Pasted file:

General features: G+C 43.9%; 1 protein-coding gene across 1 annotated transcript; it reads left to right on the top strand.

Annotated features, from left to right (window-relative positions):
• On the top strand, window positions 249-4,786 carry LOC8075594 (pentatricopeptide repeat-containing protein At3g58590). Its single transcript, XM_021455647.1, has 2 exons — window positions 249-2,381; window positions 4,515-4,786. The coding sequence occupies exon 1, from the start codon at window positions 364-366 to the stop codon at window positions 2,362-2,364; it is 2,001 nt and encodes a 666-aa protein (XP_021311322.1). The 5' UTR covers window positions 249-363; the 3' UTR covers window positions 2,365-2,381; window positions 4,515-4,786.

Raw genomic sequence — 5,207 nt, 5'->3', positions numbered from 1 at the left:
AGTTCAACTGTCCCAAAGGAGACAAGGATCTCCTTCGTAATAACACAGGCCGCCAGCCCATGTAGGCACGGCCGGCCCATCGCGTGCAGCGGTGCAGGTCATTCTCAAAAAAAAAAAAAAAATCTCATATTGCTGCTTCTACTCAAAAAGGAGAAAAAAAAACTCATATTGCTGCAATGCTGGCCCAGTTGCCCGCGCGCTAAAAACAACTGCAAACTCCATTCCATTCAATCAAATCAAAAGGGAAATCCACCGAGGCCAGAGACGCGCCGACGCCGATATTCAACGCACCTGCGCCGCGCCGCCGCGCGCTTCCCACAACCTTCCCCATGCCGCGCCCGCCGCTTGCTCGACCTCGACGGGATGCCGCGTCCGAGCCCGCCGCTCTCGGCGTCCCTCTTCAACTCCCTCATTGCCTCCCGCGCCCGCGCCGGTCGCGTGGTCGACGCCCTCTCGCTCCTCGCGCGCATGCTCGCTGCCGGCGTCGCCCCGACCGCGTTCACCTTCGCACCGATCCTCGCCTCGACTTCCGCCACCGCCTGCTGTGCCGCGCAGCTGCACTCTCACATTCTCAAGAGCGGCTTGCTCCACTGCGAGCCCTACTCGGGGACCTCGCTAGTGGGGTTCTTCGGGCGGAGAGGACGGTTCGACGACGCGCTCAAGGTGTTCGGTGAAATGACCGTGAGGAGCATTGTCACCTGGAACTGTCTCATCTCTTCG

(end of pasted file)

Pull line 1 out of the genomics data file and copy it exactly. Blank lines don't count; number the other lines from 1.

General features: G+C 43.9%; 1 protein-coding gene across 1 annotated transcript; it reads left to right on the top strand.